I lost my shoes in Greensburg, Kansas. The earth was rutted out in ways nobody could see, and I’d expected something solid there beneath the mud but there was just more mud, up to the knees. Everyone else had just gone around it, but I trudged through. My then-newly-ex girlfriend took a picture of a street-number on the curb and a front path leading into weeds and dirt and sky, and someone commented online a year or so later, “That’s where my parents’ house used to be.” I threw my socks in a garbage can and rolled up the cuffs of my jeans.
We drove down these long stretches of road, through cows and sky and Oklahoma and Texas and Kansas, at 100 mph while everyone else was driving the opposite direction. We were in the van, all staring at a red splotch on a satellite screen in the dashboard and I wondered if tornadoes spun the other way around in Australia. We went to the university where one of the guys worked and he talked about weather balloons and we drove down a street named for the Flaming Lips and I ate chicken-fried steak and we watched as a barn turned into an airborne swirl of planks and hay in a minute flat.
She and I lay as far as we could from each other, on top of polyester motel bed covers pulled tight, me facing the wall and her facing my back. I could feel her hand stretching out, just barely. “I think I’ll take the couch, actually,” I said.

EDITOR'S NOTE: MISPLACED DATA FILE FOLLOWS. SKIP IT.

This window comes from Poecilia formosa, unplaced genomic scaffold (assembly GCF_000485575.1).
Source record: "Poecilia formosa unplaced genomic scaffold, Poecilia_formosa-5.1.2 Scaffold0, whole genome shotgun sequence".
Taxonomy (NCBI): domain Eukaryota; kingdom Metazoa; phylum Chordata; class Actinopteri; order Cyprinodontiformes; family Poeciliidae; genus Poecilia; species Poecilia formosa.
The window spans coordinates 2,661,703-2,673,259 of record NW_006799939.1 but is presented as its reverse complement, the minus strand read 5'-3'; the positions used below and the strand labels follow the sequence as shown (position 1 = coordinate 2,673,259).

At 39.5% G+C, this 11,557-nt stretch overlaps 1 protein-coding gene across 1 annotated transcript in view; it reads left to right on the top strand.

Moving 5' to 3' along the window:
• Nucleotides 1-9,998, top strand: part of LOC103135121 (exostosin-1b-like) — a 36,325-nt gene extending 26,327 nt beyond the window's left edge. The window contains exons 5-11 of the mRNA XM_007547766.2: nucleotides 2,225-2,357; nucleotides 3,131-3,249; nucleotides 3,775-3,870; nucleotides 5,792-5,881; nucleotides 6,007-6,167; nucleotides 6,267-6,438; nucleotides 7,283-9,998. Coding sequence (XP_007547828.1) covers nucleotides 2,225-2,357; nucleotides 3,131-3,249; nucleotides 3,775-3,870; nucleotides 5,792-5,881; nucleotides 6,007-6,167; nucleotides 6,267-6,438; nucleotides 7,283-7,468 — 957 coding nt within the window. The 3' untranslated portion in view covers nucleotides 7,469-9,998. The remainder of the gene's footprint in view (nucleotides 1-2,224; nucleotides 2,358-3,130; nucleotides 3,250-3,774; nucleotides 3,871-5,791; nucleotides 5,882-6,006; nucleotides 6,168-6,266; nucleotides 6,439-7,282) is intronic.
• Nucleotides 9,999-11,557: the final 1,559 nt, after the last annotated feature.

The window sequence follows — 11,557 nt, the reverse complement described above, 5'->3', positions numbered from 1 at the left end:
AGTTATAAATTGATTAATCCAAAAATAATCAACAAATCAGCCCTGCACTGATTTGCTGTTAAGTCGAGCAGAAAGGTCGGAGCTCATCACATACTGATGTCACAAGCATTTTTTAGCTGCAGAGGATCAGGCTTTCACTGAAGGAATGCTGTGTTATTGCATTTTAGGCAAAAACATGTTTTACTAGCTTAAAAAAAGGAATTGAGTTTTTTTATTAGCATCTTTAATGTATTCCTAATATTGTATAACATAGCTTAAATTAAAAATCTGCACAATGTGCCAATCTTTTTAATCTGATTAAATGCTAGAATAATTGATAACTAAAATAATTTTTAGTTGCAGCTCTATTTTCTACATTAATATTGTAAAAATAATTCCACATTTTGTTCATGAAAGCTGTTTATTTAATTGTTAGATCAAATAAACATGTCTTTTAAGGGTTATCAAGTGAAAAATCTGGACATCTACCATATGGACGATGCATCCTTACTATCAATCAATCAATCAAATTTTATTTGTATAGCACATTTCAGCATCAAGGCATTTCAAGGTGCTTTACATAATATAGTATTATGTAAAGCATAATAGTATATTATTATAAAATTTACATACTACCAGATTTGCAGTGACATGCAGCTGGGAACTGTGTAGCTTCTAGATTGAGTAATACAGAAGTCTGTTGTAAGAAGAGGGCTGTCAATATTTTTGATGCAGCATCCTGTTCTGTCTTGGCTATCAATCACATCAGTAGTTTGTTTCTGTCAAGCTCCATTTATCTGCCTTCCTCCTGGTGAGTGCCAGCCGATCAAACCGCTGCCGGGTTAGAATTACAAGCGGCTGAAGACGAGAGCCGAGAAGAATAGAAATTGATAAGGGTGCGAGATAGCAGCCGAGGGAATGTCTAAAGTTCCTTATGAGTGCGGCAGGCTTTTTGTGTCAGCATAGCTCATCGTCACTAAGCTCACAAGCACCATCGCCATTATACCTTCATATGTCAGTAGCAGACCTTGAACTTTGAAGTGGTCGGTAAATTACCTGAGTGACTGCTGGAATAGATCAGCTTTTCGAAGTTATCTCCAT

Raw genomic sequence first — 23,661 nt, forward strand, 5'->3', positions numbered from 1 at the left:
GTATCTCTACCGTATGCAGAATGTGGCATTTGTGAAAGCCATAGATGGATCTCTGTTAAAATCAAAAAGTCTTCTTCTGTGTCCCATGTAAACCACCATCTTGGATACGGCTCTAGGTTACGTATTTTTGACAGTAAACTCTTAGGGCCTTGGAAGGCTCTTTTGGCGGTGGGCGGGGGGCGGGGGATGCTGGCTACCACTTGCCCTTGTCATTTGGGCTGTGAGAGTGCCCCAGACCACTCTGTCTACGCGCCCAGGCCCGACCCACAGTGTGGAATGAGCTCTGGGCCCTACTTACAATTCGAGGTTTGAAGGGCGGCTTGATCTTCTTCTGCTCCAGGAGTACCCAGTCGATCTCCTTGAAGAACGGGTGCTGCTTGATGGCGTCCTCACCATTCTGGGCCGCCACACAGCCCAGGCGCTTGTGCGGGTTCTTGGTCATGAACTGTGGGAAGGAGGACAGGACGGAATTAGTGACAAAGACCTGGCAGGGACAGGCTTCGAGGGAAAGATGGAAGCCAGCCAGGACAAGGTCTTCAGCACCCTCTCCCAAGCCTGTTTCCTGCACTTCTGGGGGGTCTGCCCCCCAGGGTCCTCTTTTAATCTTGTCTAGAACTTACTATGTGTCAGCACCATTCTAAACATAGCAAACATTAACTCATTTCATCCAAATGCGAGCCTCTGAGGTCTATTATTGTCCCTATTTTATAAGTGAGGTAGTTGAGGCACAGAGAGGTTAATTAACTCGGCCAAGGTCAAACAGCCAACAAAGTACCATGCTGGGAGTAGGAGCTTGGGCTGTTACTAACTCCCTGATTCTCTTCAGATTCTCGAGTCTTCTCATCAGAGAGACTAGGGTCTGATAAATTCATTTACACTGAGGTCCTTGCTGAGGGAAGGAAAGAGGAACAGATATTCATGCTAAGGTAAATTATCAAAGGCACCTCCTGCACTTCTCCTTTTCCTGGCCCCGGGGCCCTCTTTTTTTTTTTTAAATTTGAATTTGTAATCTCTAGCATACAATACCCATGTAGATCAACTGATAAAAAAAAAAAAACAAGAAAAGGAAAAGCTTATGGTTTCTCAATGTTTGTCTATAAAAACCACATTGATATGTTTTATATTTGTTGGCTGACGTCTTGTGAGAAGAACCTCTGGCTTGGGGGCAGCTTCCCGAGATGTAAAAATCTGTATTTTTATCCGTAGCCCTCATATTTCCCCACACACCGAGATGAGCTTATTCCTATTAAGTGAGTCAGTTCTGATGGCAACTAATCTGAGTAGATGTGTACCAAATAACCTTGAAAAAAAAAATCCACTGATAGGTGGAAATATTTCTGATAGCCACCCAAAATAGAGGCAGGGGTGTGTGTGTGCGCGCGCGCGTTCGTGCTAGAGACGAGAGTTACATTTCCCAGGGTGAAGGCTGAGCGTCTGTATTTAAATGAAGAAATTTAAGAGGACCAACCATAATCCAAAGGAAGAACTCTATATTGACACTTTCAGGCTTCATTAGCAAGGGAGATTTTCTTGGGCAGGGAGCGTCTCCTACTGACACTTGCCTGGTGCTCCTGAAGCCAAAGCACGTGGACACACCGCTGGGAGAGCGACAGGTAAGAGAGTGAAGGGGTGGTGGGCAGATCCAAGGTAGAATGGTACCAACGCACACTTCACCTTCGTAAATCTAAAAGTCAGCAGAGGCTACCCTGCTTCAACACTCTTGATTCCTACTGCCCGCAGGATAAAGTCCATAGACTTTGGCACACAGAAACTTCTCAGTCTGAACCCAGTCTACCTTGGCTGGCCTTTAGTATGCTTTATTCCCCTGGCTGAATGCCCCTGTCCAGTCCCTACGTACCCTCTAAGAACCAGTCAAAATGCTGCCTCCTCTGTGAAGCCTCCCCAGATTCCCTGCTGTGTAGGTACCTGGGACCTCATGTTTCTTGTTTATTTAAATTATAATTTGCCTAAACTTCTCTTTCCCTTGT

We headed toward wherever we were going, and I sat in the passenger seat as Dr. Weather Balloon drove. It was something like two in the morning, and the rest of the van slept. He said his wife was divorcing him. “Shit, man,” I said. “I’m sorry.” I’d known the guy for three days. “Thunder Road” came on the radio and he turned it up just loud enough to make out the words.
Chasing tornadoes isn’t scary. That’s not bravado, saying that—tornado chasers, we were just the assholes who watched from a safe distance, and we drove fast and circled the danger and skirted anything real.
I stood under a green sky and crouched and protected my head and let hail like walnuts pelt at my back and arms and neck. “Get back in the van,” they shouted, and I pretended not to hear them through the blankets of wind.
About the Author: Brent Rydin lives and works in Boston. He started and runs a litmag called Wyvern Lit, and has writing in Pithead Chapel, The Island Review, and Cartridge Lit. He tweets at @brntrydn and has a website with not very much stuff on it at all.
Story Song: “Gone for Good” by the Shins
Photo Credit: Elisabeth Cox